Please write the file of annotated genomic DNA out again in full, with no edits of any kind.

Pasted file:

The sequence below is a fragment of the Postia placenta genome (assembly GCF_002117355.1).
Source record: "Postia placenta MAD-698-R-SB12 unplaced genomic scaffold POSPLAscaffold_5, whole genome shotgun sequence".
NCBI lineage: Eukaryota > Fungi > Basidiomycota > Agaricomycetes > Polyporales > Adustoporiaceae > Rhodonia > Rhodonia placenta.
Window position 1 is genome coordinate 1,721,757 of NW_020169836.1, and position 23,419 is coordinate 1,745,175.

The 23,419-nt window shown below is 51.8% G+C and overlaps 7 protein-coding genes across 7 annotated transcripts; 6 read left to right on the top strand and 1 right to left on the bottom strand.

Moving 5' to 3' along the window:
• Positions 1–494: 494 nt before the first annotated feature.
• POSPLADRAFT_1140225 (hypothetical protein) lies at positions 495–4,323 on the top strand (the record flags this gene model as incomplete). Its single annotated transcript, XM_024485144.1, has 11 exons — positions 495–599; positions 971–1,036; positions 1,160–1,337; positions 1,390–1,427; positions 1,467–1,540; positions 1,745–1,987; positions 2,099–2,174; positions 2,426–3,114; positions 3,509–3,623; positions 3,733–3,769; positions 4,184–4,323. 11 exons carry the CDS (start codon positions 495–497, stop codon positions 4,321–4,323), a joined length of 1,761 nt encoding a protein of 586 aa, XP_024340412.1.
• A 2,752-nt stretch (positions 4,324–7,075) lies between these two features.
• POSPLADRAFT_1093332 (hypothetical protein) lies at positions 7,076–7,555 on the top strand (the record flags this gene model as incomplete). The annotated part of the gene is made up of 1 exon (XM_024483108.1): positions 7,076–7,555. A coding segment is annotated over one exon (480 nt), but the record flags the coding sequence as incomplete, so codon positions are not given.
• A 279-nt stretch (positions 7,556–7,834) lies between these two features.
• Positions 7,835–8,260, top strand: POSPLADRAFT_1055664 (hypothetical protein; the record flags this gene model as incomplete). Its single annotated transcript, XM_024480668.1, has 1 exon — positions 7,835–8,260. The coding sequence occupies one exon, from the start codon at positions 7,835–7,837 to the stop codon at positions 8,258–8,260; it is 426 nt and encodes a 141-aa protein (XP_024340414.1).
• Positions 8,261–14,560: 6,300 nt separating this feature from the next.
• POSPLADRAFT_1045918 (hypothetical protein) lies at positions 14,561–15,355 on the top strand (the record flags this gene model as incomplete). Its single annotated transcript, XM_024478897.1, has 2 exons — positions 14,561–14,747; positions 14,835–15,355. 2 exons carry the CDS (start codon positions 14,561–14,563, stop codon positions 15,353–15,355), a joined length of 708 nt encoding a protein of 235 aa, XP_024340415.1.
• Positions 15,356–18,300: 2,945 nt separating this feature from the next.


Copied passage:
The sequence below is a fragment of the Postia placenta genome (assembly GCF_002117355.1).
Source record: "Postia placenta MAD-698-R-SB12 unplaced genomic scaffold POSPLAscaffold_5, whole genome shotgun sequence".
NCBI lineage: Eukaryota > Fungi > Basidiomycota > Agaricomycetes > Polyporales > Adustoporiaceae > Rhodonia > Rhodonia placenta.
Window position 1 is genome coordinate 1,721,757 of NW_020169836.1, and position 23,419 is coordinate 1,745,175.

The 23,419-nt window shown below is 51.8% G+C and overlaps 7 protein-coding genes across 7 annotated transcripts; 6 read left to right on the top strand and 1 right to left on the bottom strand.

Moving 5' to 3' along the window:
• Positions 1–494: 494 nt before the first annotated feature.
• POSPLADRAFT_1140225 (hypothetical protein) lies at positions 495–4,323 on the top strand (the record flags this gene model as incomplete). Its single annotated transcript, XM_024485144.1, has 11 exons — positions 495–599; positions 971–1,036; positions 1,160–1,337; positions 1,390–1,427; positions 1,467–1,540; positions 1,745–1,987; positions 2,099–2,174; positions 2,426–3,114; positions 3,509–3,623; positions 3,733–3,769; positions 4,184–4,323. 11 exons carry the CDS (start codon positions 495–497, stop codon positions 4,321–4,323), a joined length of 1,761 nt encoding a protein of 586 aa, XP_024340412.1.
• A 2,752-nt stretch (positions 4,324–7,075) lies between these two features.
• POSPLADRAFT_1093332 (hypothetical protein) lies at positions 7,076–7,555 on the top strand (the record flags this gene model as incomplete). The annotated part of the gene is made up of 1 exon (XM_024483108.1): positions 7,076–7,555. A coding segment is annotated over one exon (480 nt), but the record flags the coding sequence as incomplete, so codon positions are not given.
• A 279-nt stretch (positions 7,556–7,834) lies between these two features.
• Positions 7,835–8,260, top strand: POSPLADRAFT_1055664 (hypothetical protein; the record flags this gene model as incomplete). Its single annotated transcript, XM_024480668.1, has 1 exon — positions 7,835–8,260. The coding sequence occupies one exon, from the start codon at positions 7,835–7,837 to the stop codon at positions 8,258–8,260; it is 426 nt and encodes a 141-aa protein (XP_024340414.1).
• Positions 8,261–14,560: 6,300 nt separating this feature from the next.
• POSPLADRAFT_1045918 (hypothetical protein) lies at positions 14,561–15,355 on the top strand (the record flags this gene model as incomplete). Its single annotated transcript, XM_024478897.1, has 2 exons — positions 14,561–14,747; positions 14,835–15,355. 2 exons carry the CDS (start codon positions 14,561–14,563, stop codon positions 15,353–15,355), a joined length of 708 nt encoding a protein of 235 aa, XP_024340415.1.
• Positions 15,356–18,300: 2,945 nt separating this feature from the next.